Just one person?

There’s just one American whose confidence in housing is on the rise, according to Yahoo! Finance:

americans apos fin

Hall of Fame error

If there were a Hall of Fame for hyphenation errors, this one on the Yahoo! front page would qualify for induction:

fp hall-of-famer 2

How many grooms were there?

If you read the story that accompanies these photo captions on Yahoo! Style (but really, why would you?) you’d learn that there was only one groom at this wedding. So, it looks like the writer had no idea where to put the apostrophe to show a possessive. It ain’t here:

grooms sty

and it ain’t here:

grooms sty 2

At least she was consistent, which is more than I can say when in comes to spelling the groom’s party attire — somehow it’s both bow ties and bowties.

Can a movie reunite?

Can a movie reunite for a documentary? I can’t see how, yet that’s what it says on the Yahoo! front page:

fp bill and ted

Seems impossible, no? What’s more likely is that the characters Bill and Ted (without the quotation marks) are reuniting. With quotation marks, “Bill & Ted” is a shortened movie title.

What’s it really called?

The makers of Mountain Dew are coming out with a new beverage, and according to Yahoo! Finance it’s not called “DewShine.” I guess that’s its code name or a nickname, because why else would you put quotation marks around the name? It’s like “Pepsi” or “Coca-Cola” or “Barbie.” See how stupid product names look with quotation marks?

dewshine quo fin

It wasn’t enough to include “DewShine” in the video; they had to include it in the article, too. And I guess if you think “DewShine” is correct, you might think that moonshine is two words. It isn’t.

dewshine moon shine fin

So different from correct

This is different from correct grammar on the Yahoo! front page:

fp different than players

The writer and editor goofed with the different than, but they also screwed up by omitting an apostrophe: different from most veteran players’.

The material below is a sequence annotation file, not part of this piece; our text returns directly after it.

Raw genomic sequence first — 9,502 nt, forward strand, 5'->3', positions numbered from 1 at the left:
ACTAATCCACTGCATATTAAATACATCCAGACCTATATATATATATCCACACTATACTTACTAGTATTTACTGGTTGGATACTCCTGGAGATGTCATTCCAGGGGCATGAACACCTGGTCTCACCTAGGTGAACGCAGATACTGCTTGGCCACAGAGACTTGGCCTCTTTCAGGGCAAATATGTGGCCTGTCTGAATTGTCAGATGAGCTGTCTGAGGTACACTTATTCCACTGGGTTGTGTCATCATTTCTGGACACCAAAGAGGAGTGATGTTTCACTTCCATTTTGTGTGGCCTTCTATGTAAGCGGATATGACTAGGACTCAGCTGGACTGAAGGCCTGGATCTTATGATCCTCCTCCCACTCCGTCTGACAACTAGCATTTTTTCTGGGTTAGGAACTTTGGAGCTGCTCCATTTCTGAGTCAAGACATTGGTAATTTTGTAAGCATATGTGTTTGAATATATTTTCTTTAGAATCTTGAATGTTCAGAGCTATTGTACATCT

How many can you find?

Here’s a fun game brought to you by Yahoo! Makers. How many homophonic errors can you find in a single article on the site? It’s really not hard to spot the pales instead of pails:

palettes diy 0

Searching for homophones, you’ll pass a totally random comma, followed by a totally random capitalized Chief. The split backyard isn’t the worst mistake you’ll come across on the way to the palettes that should be pallets.

palettes diy 1

You might not notice this (but I did): That paragraph claims the article was written by someone working for Katie Brown. But one look at the article’s byline says otherwise:

palettes brown

Oopsie. Don’t you love it when you catch a writer in a lie?

Back to our homophone hunt: Passing the now one-word backyard, you’re bound to find an error that even your kids can spot:

palettes diy 11

Overlooking the incorrectly capitalized plywood, you’ll find another palettes:

palettes 22

This is where you’ll find the next homophonic horror, a confusion of where for wear:

palettes diy 3

Holy moley, there’s another palettes and a comma where a semicolon belongs:

palettes diy 4

One more palettes? This has got to be the last:

palettes diy 5

Nope. There’s one more and a little advice, which I take to mean “pallets that are the same height”:

palettes diy 6

How many did you find? I found these four: Pales/pails. Palettes/pallets. You’re/your. Where/wear. What about you?

How is that a question?

How could that be a question?

fp how lost

If the brain trust at the Yahoo! front page had written “How is body heat lost?” — that would be a question.

Back off the punctuation!

Here’s something you don’t see often, three consecutive punctuation marks:

colon parent

I don’t know the thinking behind all those little symbols on Yahoo! Parenting, but at least one of them is in the wrong place. If the writer insists on using both quotation marks and a colon, then the colon should go after the closing quotation mark. It is one of two punctuation characters that always go after a closing quotation mark in the U.S.; the other is the semicolon.

That’s not where it goes

Where does the question mark go? Not where they put it on the Yahoo! front page:

fp interview quest quot

Unless the question is Interview?, then the question mark belongs after the closing quotation mark.


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